One of the most important powers of the president is nominating federal judges. These judges hold lifetime appointments and decide on legal rights and principles that are critical to protecting our health, rights, and communities. Currently, there are 145 judicial vacancies — meaning that President Donald Trump could shape the landscape of the courts for generations to come, regardless of how long he holds office.
The federal courts have been the people's last — and sometimes only — line of defense against damaging and unconstitutional attacks on our basic rights, like a person’s fundamental right to vote, to decide whether and when to become a parent, and to be free from discrimination based on their gender, their sexual orientation, their immigration status, their race, or their religious beliefs. The federal courts have been and will be our last line of defense against the Trump administration on the Affordable Care Act, the Muslim ban, and the environment.
The courts have also defined critical legal rights for women — including:
- The right to privacy, which led to the historic legalization of birth control
The constitutional right to access safe, legal abortion
The 2016 landmark ruling in Whole Woman’s v. Hellerstedt, which struck down unconstitutional abortion restrictions in Texas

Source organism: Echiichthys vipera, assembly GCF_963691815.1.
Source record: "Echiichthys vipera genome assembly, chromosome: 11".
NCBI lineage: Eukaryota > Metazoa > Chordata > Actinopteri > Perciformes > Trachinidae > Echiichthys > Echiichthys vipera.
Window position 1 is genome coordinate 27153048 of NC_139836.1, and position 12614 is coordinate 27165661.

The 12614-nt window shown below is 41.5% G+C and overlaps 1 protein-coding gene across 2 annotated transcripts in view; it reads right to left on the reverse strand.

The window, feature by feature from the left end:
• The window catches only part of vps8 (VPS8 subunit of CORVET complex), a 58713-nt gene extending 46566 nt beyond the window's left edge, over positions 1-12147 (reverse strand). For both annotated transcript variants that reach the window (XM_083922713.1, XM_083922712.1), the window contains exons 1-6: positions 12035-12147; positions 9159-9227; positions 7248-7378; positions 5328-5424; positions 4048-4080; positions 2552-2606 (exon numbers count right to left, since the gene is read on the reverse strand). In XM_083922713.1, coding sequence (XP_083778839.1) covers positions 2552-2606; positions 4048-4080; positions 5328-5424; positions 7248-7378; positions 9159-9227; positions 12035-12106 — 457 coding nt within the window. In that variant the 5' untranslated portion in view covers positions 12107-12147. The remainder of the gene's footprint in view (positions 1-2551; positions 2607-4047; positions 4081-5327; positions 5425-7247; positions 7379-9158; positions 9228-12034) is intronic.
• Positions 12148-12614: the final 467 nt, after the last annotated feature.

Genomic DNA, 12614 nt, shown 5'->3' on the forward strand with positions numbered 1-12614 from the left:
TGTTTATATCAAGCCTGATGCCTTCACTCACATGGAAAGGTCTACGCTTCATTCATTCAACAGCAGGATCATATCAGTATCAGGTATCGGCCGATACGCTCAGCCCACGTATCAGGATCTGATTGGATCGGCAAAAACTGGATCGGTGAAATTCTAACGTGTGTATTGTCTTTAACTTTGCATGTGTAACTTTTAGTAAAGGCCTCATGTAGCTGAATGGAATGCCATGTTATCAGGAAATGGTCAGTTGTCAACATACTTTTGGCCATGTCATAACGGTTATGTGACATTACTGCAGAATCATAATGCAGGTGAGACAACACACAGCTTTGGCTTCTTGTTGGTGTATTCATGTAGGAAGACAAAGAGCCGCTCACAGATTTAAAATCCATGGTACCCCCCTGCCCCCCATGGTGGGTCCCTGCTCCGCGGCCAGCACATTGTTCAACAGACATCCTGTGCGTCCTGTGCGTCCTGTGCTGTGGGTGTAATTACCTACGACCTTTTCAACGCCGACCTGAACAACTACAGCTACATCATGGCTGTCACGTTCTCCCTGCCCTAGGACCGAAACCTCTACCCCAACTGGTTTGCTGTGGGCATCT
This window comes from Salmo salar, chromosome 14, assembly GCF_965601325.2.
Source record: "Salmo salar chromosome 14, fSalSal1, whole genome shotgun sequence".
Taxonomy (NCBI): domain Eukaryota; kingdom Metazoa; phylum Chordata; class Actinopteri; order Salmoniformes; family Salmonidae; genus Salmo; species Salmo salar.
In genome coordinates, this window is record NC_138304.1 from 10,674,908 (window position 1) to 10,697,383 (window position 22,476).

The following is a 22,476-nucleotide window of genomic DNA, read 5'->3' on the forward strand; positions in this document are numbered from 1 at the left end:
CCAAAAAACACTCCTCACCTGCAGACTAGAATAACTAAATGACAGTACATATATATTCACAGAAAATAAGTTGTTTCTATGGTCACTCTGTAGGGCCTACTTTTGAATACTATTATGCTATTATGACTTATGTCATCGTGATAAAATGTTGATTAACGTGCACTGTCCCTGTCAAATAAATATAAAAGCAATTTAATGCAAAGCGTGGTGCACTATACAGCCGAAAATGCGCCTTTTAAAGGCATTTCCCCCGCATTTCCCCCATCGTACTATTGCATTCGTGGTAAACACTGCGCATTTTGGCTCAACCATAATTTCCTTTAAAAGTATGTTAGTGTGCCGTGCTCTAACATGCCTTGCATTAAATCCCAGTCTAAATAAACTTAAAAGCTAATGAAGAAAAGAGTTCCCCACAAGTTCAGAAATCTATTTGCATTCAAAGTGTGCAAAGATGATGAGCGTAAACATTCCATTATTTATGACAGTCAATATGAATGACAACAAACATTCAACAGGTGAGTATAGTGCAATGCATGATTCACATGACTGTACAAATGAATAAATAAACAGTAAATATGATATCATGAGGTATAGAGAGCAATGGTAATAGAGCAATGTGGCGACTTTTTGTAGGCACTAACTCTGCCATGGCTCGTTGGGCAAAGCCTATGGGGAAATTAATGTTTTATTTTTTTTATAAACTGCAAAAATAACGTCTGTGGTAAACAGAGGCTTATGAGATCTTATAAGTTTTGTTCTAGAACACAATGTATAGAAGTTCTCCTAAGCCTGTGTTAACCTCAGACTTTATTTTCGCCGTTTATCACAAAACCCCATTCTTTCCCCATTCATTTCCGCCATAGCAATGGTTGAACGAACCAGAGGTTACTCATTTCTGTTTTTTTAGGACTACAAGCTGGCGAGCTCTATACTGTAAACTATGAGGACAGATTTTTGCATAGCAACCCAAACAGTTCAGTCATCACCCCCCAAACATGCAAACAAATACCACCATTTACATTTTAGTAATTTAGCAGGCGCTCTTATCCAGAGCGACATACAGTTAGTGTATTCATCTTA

Equal protection under the 14th Amendment
Anti-discrimination protections in the workplace and in education such as Title VII and Title IX
Protections for consumer health and safety
The ability to seek redress for violations of individual rights.
Why are there so many judicial vacancies?
When President Trump took office, there were 108 judicial vacancies that were left unfilled under President Obama due to Republican obstruction. Many of President Obama’s nominees never even received a hearing because Republican senators refused to return their blue slips (creating a procedural roadblock) and Senate Majority Leader Mitch McConnell wouldn’t hold a floor vote. This includes obstruction of President Obama’s Supreme Court nominee, Judge Merrick Garland. (Y’all remember that #DoYourJob campaign?)
We saw what happened when President Trump was able to have his pick of a Supreme Court Justice replacement: We got Judge Neil Gorsuch.
Justice Gorsuch has gone to extraordinary lengths to try to block people from care at Planned Parenthood. He ruled in favor of allowing bosses the ability to deny their employees birth control coverage, and he has an alarming record on reproductive and LGBTQ rights. If Justice Gorsuch is any indication of the types of judges that President Trump is tapping for lifetime appointments, we’re in big trouble.
Donald Trump and Neil Gorsuch.
In 2017, the Senate confirmed a record number of 12 nominees to circuit courts and six to federal district courts. With three years remaining in the Trump administration, there are 149 vacancies in the federal courts.
Kyle Duncan: U.S. Court of Appeals for the Fifth Circuit in Texas